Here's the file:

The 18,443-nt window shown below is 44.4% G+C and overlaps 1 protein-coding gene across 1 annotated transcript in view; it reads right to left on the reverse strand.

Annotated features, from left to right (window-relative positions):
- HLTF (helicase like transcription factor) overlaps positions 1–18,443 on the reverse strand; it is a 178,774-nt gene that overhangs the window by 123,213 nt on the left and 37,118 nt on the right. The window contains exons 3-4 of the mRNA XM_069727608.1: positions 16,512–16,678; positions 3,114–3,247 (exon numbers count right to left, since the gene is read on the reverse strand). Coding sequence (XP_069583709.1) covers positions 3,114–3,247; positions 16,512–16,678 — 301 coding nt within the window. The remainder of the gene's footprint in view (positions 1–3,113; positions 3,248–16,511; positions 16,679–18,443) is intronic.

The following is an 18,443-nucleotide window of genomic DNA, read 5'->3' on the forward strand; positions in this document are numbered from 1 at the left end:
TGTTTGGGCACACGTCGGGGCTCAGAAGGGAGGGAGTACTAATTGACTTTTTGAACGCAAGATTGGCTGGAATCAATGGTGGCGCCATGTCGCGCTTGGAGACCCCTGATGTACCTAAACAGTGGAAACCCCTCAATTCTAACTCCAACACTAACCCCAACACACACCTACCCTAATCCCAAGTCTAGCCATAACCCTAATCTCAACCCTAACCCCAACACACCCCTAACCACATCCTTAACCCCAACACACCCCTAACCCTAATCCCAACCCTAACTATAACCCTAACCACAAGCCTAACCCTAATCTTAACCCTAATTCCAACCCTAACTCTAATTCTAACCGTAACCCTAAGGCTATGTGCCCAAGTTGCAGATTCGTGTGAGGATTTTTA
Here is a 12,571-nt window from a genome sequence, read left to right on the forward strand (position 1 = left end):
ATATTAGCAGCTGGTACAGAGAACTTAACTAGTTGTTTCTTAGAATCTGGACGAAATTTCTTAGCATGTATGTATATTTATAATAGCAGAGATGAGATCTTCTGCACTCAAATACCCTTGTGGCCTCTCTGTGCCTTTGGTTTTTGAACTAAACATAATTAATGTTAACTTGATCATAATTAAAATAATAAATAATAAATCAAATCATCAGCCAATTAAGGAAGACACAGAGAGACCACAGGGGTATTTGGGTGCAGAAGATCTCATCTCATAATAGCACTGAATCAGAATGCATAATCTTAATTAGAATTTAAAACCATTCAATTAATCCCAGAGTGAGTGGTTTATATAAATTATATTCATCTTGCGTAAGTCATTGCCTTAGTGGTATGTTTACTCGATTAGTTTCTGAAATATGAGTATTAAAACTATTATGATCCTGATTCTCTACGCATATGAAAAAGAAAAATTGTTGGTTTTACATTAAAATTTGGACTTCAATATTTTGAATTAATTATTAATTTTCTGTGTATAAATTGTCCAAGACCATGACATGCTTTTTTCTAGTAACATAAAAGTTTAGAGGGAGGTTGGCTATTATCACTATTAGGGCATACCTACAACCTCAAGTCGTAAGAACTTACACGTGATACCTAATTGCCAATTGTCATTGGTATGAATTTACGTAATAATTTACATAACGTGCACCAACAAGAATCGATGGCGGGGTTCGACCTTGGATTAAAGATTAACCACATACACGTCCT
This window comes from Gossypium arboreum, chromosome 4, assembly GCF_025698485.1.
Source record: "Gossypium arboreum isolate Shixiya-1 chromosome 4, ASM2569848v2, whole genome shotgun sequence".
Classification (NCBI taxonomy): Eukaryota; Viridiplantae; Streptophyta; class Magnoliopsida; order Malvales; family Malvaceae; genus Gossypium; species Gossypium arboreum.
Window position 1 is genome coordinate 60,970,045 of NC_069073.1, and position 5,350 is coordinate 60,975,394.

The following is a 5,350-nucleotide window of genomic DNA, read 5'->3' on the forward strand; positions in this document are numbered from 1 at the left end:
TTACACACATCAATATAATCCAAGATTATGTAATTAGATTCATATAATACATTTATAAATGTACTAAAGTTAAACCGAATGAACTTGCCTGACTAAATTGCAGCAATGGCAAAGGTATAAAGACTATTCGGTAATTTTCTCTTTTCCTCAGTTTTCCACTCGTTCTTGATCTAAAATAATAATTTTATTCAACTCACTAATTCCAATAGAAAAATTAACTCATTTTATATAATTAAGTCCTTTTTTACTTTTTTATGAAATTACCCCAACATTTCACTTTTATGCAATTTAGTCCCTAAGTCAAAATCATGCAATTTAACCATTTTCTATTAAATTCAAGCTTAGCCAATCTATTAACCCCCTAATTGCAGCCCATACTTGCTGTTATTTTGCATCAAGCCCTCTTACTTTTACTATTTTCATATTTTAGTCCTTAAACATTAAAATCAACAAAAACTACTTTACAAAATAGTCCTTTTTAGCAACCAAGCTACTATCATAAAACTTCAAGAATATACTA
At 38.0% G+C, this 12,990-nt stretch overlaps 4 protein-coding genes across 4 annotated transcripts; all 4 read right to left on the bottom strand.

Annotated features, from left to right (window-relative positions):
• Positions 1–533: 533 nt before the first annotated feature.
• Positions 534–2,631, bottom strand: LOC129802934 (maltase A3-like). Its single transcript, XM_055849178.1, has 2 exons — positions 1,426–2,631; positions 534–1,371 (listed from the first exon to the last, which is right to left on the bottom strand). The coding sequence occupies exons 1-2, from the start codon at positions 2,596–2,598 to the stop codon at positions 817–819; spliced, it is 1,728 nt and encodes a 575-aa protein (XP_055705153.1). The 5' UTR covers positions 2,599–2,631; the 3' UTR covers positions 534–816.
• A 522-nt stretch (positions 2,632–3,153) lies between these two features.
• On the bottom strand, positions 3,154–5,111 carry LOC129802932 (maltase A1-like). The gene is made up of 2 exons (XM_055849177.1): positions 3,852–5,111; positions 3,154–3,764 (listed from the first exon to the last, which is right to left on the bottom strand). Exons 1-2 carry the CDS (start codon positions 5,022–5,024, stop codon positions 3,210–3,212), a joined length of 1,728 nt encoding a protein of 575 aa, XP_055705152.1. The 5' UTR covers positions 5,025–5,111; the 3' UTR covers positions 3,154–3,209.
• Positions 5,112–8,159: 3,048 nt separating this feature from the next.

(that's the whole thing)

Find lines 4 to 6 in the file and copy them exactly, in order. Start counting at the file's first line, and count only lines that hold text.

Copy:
The following is an 18,443-nucleotide window of genomic DNA, read 5'->3' on the forward strand; positions in this document are numbered from 1 at the left end:
TGTTTGGGCACACGTCGGGGCTCAGAAGGGAGGGAGTACTAATTGACTTTTTGAACGCAAGATTGGCTGGAATCAATGGTGGCGCCATGTCGCGCTTGGAGACCCCTGATGTACCTAAACAGTGGAAACCCCTCAATTCTAACTCCAACACTAACCCCAACACACACCTACCCTAATCCCAAGTCTAGCCATAACCCTAATCTCAACCCTAACCCCAACACACCCCTAACCACATCCTTAACCCCAACACACCCCTAACCCTAATCCCAACCCTAACTATAACCCTAACCACAAGCCTAACCCTAATCTTAACCCTAATTCCAACCCTAACTCTAATTCTAACCGTAACCCTAAGGCTATGTGCCCAAGTTGCAGATTCGTGTGAGGATTTTTA
Here is a 12,571-nt window from a genome sequence, read left to right on the forward strand (position 1 = left end):